Orders of Protection in St. Louis and St. Charles

Family violence is a sad fact of life for many Missourians, both adults and children. Whether it involves spouses, domestic partners, girlfriends or boyfriends or children, physical or sexual abuse or stalking can have lifelong effects. In some cases, family violence is fatal.

Who May Obtain an Order of Protection?

Missouri’s laws set forth who may seek a protective order, also commonly referred to as a restraining order. The guidelines differ slightly, depending on whether the victim is an adult or a child.

Adult Abuse Protective Order

A person who is 17 years of age or older and who has been subjected to or threatened with assault, battery, coercion, harassment, sexual assault, unlawful imprisonment or stalking may seek a restraining order against a family member, household member, current or former romantic partner or anyone with whom he or she has a child.

Child Abuse Protective Order

A child younger than 17 years who has experienced nonaccidental physical injury, sexual abuse, emotional abuse or stalking by current or former household members, a current or former romantic partner or anyone whom he or she has a child may be covered by a restraining order. A parent, guardian, guardian ad litem, court-appointed special advocate or juvenile officer must file a petition to obtain such an order.

How Does an Order of Protection Help?

An order of protection aids the victim of abuse in several ways:

  • A judge is ordering an end to the abuse or harassing behavior.
  • The abuser is ordered to stay away from the home, workplace or school of anyone protected by the order.
  • The abuser is prohibited from telephoning, mailing, emailing or sending other types of messages to the victim.
  • If the abuser and victim are adults who have children together, the abuser may be ordered to stay away from the children.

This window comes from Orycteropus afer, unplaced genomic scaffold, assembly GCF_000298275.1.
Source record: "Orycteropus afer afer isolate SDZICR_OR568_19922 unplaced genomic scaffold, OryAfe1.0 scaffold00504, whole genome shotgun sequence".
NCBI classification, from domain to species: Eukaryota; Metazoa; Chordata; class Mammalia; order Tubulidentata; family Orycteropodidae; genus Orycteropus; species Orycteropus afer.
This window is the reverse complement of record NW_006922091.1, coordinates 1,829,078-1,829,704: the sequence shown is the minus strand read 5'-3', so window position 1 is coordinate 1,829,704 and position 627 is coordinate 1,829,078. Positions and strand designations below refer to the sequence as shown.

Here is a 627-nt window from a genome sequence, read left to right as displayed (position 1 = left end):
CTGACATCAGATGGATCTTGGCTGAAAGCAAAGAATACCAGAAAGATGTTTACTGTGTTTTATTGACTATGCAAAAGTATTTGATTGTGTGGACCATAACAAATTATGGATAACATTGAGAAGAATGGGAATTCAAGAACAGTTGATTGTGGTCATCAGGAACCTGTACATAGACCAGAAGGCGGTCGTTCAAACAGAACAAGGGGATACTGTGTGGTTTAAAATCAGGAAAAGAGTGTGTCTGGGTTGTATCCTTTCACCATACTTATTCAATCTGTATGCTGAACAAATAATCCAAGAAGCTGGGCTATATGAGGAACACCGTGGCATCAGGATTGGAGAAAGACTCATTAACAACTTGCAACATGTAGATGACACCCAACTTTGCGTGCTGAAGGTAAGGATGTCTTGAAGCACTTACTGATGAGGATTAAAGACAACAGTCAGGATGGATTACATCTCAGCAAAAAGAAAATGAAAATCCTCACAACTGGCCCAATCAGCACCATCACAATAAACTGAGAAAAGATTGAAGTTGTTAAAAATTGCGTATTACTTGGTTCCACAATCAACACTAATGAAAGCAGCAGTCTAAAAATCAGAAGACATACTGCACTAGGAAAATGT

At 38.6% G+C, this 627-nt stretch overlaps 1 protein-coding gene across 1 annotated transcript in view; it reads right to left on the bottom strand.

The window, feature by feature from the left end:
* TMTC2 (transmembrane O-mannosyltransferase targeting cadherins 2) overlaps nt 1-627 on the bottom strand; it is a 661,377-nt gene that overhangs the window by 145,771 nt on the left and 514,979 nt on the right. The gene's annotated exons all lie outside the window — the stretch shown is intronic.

• The judge may order the abuser to pay medical expenses and reimburse the victim for property damage incurred during the abuse.
  • If police must be called to address the abuser’s behavior, an order of protection alerts law enforcement ahead of time to the seriousness of the matter by indicating that the situation involves a history of problems.

How Is a Restraining Order Obtained in Missouri?

A victim of abuse, harassment or stalking does not need an attorney to obtain an order of protection, but having an experienced Missouri family lawyer on your side can help make the process much easier. A qualified attorney can provide advice on such important related issues as child support and child custody.

The victim may seek a temporary order of protection. Also known as an ex parte order of protection, this order may be granted when a judge believes that an immediate or present danger of abuse exists. The order is typically granted without the abuser present.

Within 15 days of granting an ex parte order of protection, the judge must hold a full hearing on the request; the abuser must receive at least 72 hours’ notice of the hearing. At the hearing, the judge will take testimony and review the evidence to decide whether to issue a full order of protection.

If the abuser is under the age of 17, once a judge enters the ex parte order of protection, the case is transferred to juvenile court where a full hearing on the restraining order will be held. If the abuser is not represented by a parent or guardian, the juvenile court will appoint a guardian ad litem.

The parties may sign what is known as a consent order of protection if the abuser agrees to the terms and conditions of the order, even if he or she does not admit to the abuse. A mutual order of protection may be entered if each party has filed an ex parte order of protection against the other